Professional Growth How Has Yours Evolved blog, Gene Moran, and lobster.

Professional Growth: How Has Yours Evolved?

How has your professional growth evolved?

I recently completed a short family trip to the Florida Keys for Florida’s lobster mini-season. It’s a 2-day period before the lobster fishery is opened to commercial fishermen. With specific limits in place for daily catch per person, the Florida lobster population is well managed. For recreational boaters and divers, it’s a fun experience where the odds are in your favor to catch some great-tasting lobster despite their clever defense mechanisms. Florida lobsters are sometimes called bugs, and the recreational lobster mini-season is known as a bug hunt.

Florida vs. Maine Lobsters

The US Coast Guard, Florida Department of Fish and Wildlife, and local law enforcement work together to oversee the safety and compliance of the adventurous and ambitious recreational divers. Each agency has specific authorities for both marine safety and compliance oversight. All work seamlessly to set the proper stage of respect for the mini-season. Lobsters must be of a specific maturity, and the main body must measure three inches. Agency officials sometimes spot check boats while on the reef and while returning to port to quickly affirm the lobster count does not exceed the allotment per person, per boat, and that the catch is all within the three-inch size limit.

Before all those Mainers in the readership chime in and say, it’s not lobster if it doesn’t have claws, ok. We get it. There is nothing like a cold-water lobster found along the Maine coast. However, Florida has much warmer water (currently about 85 degrees Fahrenheit). And the lobster in Florida are actually Spiny Lobster with no claws. They taste great, although somewhat different than Maine lobster.

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The Florida lobsters tend to hang out under rock ledges with their antennae barely visible as they watch their world go by. You can’t just reach out and grab them as they will push back under the ledge. Their antennae are sharp with barbs, and lobsters are not afraid to move them abruptly in self-defense. Lobsters are caught by being “tickled” out from under the ledge with a “tickle stick” to an awaiting hand-held net. Now, the lobsters know that something isn’t right, and they are very quick to evade. The efficient lobster diver knows to position the net just out of the lobster’s sight, but in its most likely path when tickled out.

Professional Growth: The Lobster Principle

Lobsters swim moving backward by violently snapping their tail. The swift motion makes for their very quick movement through the water. If the net is not positioned well, that lobster is likely gone. Human reflexes are no match once the lobster swims.

I was reminded of some stories I’ve learned of lobsters as it relates to my own professional growth. Lobsters outgrow their hard exoskeleton (shell) and must actually break out of it to allow their body to continue to grow. While molting from one shell to the next, the lobster is somewhat vulnerable without the hard shell’s protection. Consultant Alan Weiss teaches that “the lobster principle” requires us all to endure the vulnerability of coming out of a shell in order to grow. Do you allow for this in your own growth or the growth of those around you?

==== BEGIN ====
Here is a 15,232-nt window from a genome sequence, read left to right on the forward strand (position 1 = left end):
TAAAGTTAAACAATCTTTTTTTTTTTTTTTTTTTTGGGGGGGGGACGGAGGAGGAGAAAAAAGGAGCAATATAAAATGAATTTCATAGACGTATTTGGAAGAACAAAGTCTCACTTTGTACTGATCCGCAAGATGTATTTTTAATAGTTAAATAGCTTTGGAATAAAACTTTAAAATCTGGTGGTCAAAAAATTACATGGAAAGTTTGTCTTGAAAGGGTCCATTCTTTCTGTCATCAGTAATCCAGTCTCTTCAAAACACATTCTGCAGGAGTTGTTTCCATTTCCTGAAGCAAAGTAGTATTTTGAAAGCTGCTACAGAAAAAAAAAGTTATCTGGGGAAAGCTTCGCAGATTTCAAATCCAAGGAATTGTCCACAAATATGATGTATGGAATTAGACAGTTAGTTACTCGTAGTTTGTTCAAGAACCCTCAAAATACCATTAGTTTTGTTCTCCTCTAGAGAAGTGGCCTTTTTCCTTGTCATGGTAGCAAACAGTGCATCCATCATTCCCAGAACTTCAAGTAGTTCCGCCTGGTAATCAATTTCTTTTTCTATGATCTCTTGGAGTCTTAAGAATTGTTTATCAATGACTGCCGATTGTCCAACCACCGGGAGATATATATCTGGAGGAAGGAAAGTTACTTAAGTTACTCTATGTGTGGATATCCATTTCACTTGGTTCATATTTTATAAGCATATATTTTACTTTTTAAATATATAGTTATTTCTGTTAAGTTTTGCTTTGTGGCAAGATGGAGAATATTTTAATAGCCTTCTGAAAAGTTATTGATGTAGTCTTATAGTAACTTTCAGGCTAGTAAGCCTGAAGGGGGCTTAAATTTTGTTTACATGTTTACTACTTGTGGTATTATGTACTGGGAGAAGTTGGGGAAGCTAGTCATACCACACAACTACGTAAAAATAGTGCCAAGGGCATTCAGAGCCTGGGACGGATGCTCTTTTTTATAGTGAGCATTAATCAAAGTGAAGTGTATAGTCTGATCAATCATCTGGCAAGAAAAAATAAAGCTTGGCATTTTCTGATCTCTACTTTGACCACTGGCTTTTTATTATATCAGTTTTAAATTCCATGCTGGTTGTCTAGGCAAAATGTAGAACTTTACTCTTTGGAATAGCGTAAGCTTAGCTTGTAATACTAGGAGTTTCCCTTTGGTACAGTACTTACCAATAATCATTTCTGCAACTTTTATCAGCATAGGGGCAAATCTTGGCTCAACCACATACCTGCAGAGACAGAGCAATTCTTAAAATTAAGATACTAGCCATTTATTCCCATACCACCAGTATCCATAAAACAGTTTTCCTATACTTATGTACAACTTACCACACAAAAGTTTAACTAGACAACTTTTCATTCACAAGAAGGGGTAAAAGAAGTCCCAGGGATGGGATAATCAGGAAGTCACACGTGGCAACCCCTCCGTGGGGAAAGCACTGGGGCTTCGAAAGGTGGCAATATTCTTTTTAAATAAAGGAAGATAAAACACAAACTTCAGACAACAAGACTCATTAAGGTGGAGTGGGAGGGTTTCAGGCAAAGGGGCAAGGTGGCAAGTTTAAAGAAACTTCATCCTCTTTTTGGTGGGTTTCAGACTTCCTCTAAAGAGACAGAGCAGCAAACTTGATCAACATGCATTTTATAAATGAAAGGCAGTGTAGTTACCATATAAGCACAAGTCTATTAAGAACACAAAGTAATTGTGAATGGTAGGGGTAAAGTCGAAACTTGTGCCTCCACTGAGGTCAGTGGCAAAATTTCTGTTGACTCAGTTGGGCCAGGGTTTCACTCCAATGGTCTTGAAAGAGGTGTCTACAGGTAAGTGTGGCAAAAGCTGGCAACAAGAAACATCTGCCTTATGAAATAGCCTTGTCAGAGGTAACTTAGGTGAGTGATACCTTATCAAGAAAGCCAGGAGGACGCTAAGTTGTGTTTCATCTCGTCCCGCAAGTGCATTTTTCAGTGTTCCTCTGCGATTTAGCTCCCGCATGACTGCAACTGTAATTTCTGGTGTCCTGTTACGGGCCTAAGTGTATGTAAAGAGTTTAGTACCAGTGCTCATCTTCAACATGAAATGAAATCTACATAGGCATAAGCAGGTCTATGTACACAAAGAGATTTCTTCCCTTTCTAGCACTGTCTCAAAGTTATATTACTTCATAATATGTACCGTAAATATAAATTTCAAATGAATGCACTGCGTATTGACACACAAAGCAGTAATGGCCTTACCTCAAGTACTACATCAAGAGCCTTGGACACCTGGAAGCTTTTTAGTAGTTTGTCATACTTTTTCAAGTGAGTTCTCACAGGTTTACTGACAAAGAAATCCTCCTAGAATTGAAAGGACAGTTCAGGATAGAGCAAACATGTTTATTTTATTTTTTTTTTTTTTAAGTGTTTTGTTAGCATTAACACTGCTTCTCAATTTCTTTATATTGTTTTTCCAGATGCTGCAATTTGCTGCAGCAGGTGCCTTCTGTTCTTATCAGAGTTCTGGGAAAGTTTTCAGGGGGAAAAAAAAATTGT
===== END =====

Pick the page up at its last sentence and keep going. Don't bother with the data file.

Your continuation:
Professional Growth: 2 Admirals Known by the Name Lobster

While on active duty, two admirals were known by the name Lobster, but for very different reasons. One, a gregarious and somewhat fair-skinned aviator, was given the call sign “Lobster” as his sunburned face often had the look of a boiled Maine lobster. This was a charitable nickname offered in good fun. He carries it to this day, although now retired for many years.

The other admiral was known behind his back as a lobster for his tendency to readily back away from problems or bad news…just as the lobster swims backwards to escape. I’m not proud that I found this moniker funny, but at the time the evidence suggested it was quite appropriate to the individual. Ask most aviators about the origins of their call signs, and there is typically a good story that readily captures the essence of the person or the incident that prompted the designation. Are there people in your work orbit who shun responsibility or accountability? Do others around them know this to be the case (yet, it persists in the workplace)?

Million Dollar Influence: How to Drive Powerful Decisions through Language, Leverage, and Leadership

In my forthcoming book, co-written with Alan Weiss, Million Dollar Influence: How to Drive Powerful Decisions Through Language, Leverage, and Leadership, we explore concepts like accountability, authority, responsibility, and apply them to the business of influencing great outcomes. I’m excited to share it with you in the coming months. The official release date is November 8th, and presales will begin just after Labor Day.

I hope your summer is going as well as mine! I enjoy both Florida lobster and Maine lobster, but you won’t catch me diving off the coast of Maine. Ever. I might not survive that cold!

The Make Your Move podcast is a multi-season series devoted to the lessons learned of military members in their post-active duty lives. I hope you enjoy the stories of the men and women brave enough to share their transition stories so publicly. Listen to the latest episode here.

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